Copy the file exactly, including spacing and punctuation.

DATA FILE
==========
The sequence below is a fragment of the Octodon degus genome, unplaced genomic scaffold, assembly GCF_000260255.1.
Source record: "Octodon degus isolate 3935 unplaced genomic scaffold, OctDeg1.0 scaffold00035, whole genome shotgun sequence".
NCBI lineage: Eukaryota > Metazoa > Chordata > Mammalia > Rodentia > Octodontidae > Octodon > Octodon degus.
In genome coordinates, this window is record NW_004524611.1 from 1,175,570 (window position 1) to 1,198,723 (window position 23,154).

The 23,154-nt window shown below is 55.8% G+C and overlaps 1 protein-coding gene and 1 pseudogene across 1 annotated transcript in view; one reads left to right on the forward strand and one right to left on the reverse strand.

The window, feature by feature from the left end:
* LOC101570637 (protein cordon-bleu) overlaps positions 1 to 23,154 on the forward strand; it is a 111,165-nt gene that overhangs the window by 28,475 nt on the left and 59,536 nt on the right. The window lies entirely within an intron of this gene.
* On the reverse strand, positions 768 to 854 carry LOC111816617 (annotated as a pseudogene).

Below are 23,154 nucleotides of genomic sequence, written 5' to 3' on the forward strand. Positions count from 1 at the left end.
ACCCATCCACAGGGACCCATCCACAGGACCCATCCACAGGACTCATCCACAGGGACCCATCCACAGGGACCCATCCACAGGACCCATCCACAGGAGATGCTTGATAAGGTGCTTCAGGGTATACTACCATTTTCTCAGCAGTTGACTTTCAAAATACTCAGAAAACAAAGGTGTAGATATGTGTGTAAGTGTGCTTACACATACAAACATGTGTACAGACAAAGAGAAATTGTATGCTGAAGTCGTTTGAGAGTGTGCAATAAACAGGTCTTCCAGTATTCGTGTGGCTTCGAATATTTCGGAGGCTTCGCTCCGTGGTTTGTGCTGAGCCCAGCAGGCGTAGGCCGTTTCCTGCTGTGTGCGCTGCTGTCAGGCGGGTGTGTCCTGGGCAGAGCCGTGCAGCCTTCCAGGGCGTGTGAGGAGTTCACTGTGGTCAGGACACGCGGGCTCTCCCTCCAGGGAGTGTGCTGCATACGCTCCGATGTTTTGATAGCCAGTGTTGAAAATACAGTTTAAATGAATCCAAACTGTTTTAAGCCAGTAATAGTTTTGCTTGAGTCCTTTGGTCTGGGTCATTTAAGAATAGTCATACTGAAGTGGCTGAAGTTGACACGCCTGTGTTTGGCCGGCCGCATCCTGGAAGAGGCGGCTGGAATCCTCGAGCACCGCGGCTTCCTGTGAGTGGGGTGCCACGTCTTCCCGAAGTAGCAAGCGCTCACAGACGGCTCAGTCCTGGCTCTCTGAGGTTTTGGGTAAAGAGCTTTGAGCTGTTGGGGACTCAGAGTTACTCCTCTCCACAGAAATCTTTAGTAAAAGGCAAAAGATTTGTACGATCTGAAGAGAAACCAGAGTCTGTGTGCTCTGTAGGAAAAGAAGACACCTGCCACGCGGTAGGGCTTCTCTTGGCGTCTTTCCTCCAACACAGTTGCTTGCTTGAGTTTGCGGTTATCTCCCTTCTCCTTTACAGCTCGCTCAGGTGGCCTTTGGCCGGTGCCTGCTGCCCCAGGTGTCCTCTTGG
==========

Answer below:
The sequence below is a fragment of the Octodon degus genome, unplaced genomic scaffold, assembly GCF_000260255.1.
Source record: "Octodon degus isolate 3935 unplaced genomic scaffold, OctDeg1.0 scaffold00035, whole genome shotgun sequence".
NCBI lineage: Eukaryota > Metazoa > Chordata > Mammalia > Rodentia > Octodontidae > Octodon > Octodon degus.
In genome coordinates, this window is record NW_004524611.1 from 1,175,570 (window position 1) to 1,198,723 (window position 23,154).

The 23,154-nt window shown below is 55.8% G+C and overlaps 1 protein-coding gene and 1 pseudogene across 1 annotated transcript in view; one reads left to right on the forward strand and one right to left on the reverse strand.

The window, feature by feature from the left end:
* LOC101570637 (protein cordon-bleu) overlaps positions 1 to 23,154 on the forward strand; it is a 111,165-nt gene that overhangs the window by 28,475 nt on the left and 59,536 nt on the right. The window lies entirely within an intron of this gene.
* On the reverse strand, positions 768 to 854 carry LOC111816617 (annotated as a pseudogene).

Below are 23,154 nucleotides of genomic sequence, written 5' to 3' on the forward strand. Positions count from 1 at the left end.
ACCCATCCACAGGGACCCATCCACAGGACCCATCCACAGGACTCATCCACAGGGACCCATCCACAGGGACCCATCCACAGGACCCATCCACAGGAGATGCTTGATAAGGTGCTTCAGGGTATACTACCATTTTCTCAGCAGTTGACTTTCAAAATACTCAGAAAACAAAGGTGTAGATATGTGTGTAAGTGTGCTTACACATACAAACATGTGTACAGACAAAGAGAAATTGTATGCTGAAGTCGTTTGAGAGTGTGCAATAAACAGGTCTTCCAGTATTCGTGTGGCTTCGAATATTTCGGAGGCTTCGCTCCGTGGTTTGTGCTGAGCCCAGCAGGCGTAGGCCGTTTCCTGCTGTGTGCGCTGCTGTCAGGCGGGTGTGTCCTGGGCAGAGCCGTGCAGCCTTCCAGGGCGTGTGAGGAGTTCACTGTGGTCAGGACACGCGGGCTCTCCCTCCAGGGAGTGTGCTGCATACGCTCCGATGTTTTGATAGCCAGTGTTGAAAATACAGTTTAAATGAATCCAAACTGTTTTAAGCCAGTAATAGTTTTGCTTGAGTCCTTTGGTCTGGGTCATTTAAGAATAGTCATACTGAAGTGGCTGAAGTTGACACGCCTGTGTTTGGCCGGCCGCATCCTGGAAGAGGCGGCTGGAATCCTCGAGCACCGCGGCTTCCTGTGAGTGGGGTGCCACGTCTTCCCGAAGTAGCAAGCGCTCACAGACGGCTCAGTCCTGGCTCTCTGAGGTTTTGGGTAAAGAGCTTTGAGCTGTTGGGGACTCAGAGTTACTCCTCTCCACAGAAATCTTTAGTAAAAGGCAAAAGATTTGTACGATCTGAAGAGAAACCAGAGTCTGTGTGCTCTGTAGGAAAAGAAGACACCTGCCACGCGGTAGGGCTTCTCTTGGCGTCTTTCCTCCAACACAGTTGCTTGCTTGAGTTTGCGGTTATCTCCCTTCTCCTTTACAGCTCGCTCAGGTGGCCTTTGGCCGGTGCCTGCTGCCCCAGGTGTCCTCTTGG